The man watched Shawn's eyes. He watched the recognition flash through them. He grabbed Shawn by the shirt collar and lifted him with surprising ease, and threw him against the wall of the van. Shawn grunted as a fresh wave of pain erupted in his head. The man pinned him to the wall with one arm. The gun rested on Shawn's chest. "Sawyer here hasn't been very truthful."

Shawn winced again, waves of pain burning behind his eyes. They couldn't know anything. There would be no reason for them to know who he was. Before he could stop them, words flowed out of his mouth. "No," said Shawn, blinking his eyes open, "maybe I haven't. See… See, the story of Tom Sawyer was that he actually didn't paint a fence—that wasn't the whole truth. He—he convinced some poor sap to do it for him—"

Shawn hadn't expected the man to move so quickly. The man pistol-whipped him across the face, killing whatever nonsense Shawn would have finished his sentence with. Shawn cringed, tasting blood. The van hit a pothole and the three of them fought to keep balance. Shawn's vision swam. He could barely remember what the point of his rambling was. If there was a point. Damn concussion, he thought irritably.

"What are you talking about?" Javier asked his boss. "Who is this guy?"

"His name is Shawn Spencer," said the man, making Shawn flinch at the sound of his own name. The man's gun-hand twitched, making Shawn sink involuntarily back into the wall of the van. The man laughed humorlessly, noticing. "This man, gentlemen, is our golden ticket to getting that money back."

"Who is he?" demanded Javier, obviously not satisfied with the answer his boss had just given him.

"He works with the police department." the man said. Shawn sighed internally. Not good, not good, not good…

"He's a cop?" asked Javier, anger elevating.

"Nah," said his boss, replacing the gun on Shawn's chest. Shawn's heart raced and he hoped the man couldn't feel it. His eyes darted around the van, trying to find something to save him. Anything. But the van floor was bare. His hands were tied.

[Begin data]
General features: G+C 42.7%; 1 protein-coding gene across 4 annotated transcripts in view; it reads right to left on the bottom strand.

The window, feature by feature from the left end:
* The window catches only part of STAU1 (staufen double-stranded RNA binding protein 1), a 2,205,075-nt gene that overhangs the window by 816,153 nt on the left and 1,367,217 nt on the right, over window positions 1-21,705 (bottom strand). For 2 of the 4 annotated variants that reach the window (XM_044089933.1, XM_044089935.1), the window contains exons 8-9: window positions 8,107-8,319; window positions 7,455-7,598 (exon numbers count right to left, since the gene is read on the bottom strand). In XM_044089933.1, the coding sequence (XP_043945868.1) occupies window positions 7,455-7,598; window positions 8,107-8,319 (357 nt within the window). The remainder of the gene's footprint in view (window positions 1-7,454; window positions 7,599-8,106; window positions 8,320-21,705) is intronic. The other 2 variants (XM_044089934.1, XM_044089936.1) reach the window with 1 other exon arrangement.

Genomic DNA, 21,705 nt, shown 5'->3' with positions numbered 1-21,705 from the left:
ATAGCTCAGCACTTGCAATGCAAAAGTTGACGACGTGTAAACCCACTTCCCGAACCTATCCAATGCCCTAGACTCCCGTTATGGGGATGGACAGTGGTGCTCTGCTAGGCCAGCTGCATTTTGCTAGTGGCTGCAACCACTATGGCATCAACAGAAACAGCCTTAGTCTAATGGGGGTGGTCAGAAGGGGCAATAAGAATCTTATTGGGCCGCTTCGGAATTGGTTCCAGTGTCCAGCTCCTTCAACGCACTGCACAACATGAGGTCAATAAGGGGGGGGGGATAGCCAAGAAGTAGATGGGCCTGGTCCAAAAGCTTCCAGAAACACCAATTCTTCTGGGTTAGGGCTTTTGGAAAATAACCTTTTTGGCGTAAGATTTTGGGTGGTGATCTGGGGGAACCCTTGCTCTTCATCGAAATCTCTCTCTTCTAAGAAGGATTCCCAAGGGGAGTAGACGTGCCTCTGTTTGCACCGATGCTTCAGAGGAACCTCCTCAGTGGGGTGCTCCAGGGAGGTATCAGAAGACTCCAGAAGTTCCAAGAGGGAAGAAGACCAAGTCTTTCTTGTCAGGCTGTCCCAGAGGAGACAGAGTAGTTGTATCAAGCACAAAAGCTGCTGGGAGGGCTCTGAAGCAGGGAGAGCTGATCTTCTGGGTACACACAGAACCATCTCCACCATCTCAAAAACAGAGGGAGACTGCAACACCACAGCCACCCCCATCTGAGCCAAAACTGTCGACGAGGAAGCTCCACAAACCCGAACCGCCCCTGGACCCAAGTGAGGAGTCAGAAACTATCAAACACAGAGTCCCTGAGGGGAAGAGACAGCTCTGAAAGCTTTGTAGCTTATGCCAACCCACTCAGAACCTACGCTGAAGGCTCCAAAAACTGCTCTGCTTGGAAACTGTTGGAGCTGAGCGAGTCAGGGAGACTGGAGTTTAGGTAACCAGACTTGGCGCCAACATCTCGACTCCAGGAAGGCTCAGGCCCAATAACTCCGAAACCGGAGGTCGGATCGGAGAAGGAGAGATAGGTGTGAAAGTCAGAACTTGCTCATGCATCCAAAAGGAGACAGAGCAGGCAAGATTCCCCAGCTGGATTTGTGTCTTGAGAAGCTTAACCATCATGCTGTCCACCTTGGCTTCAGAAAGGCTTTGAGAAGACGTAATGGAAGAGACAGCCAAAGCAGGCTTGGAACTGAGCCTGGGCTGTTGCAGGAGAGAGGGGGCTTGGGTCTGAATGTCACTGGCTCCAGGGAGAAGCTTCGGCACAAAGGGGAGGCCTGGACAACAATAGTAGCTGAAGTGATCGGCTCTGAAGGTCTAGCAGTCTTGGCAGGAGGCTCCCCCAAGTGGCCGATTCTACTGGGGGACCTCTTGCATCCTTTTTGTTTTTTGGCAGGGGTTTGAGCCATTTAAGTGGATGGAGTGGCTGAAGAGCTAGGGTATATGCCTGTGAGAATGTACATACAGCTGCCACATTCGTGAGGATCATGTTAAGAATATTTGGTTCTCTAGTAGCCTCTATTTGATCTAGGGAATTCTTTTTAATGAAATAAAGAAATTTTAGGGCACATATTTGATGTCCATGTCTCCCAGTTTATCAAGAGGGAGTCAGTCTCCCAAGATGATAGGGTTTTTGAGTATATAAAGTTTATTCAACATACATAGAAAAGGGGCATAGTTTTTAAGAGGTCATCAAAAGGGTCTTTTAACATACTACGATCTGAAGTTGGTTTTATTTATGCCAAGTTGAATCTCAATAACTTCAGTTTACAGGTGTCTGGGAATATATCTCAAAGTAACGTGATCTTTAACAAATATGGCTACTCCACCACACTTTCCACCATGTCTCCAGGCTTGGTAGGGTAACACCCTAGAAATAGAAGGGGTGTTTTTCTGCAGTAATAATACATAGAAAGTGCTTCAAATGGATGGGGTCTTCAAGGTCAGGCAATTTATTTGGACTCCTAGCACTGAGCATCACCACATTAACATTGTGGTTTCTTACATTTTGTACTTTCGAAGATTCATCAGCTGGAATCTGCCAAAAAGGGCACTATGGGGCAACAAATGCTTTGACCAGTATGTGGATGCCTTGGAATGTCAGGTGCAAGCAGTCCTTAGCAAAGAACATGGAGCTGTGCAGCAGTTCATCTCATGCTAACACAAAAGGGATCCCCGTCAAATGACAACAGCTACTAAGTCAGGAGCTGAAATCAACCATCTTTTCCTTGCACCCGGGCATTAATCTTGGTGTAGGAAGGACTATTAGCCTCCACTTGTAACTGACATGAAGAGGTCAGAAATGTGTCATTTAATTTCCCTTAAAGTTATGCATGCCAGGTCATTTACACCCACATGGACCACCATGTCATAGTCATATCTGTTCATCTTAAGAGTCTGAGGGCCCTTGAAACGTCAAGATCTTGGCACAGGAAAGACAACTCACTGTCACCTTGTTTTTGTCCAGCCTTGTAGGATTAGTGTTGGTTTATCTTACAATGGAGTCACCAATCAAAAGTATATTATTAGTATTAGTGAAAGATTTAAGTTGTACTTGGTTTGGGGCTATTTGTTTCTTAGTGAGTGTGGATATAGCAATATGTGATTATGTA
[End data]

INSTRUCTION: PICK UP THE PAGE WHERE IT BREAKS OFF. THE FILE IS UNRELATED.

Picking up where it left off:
There was nothing he could do.

"Nah," the boss repeated, and Shawn met his eyes. "He's some sort of consultant."

"That's—" began Shawn, but the man cut him off with a harsh jab of the gun, nearly winding Shawn. He gasped.

"The cop had your business card." The man went on, "Turns out the department is looking for you. How touching." He grinned. "You're going to get us our money back."

"I'm—" began Shawn, cringing from the pressure of the weapon. "I'm flattered that you'd think I'm worth all that money—really. I'd always—always priced myself out at around six million." Shawn considered. "Maybe—maybe bump it up to seven, but, you know, that's your call—"

"Shut up." said the man, seeming ready to pistol-whip Shawn again. Shawn reluctantly complied. "The police want you, we want our money. Seems like a fair trade."

Police don't negotiate with kidnappers, Shawn heard hopelessly somewhere in his head. Shawn took a breath, still slightly winded, and said, "How—how about you let me go, and—and I'll have my friends at the department mail you the money. I'll—I'll even throw in an Edible Arrangement." He looked from the man to Javier. "You guys like pineapple?"

"Enough!" exclaimed Javier, slamming a fist into the wall of the van angrily. "Can we gag him? Please?"

"How—how about we don't gag him," suggested Shawn. "I still fully believe that we should—should forget this thing ever happened and let him go—" Shawn nearly choked as Javier lunged across the van at him, stuffing what seemed to be a damp, greasy, gasoline-stained rag into Shawn's mouth. The odor alone immediately overwhelmed Shawn's senses, burning his head. His vision swayed violently. His headache tripled.

"Finally," Shawn heard a distant voice—that sounded much like Javier—say. His eyes fell shut. The fumes killed his head and the strength quickly left his body.

He didn't even feel himself fall.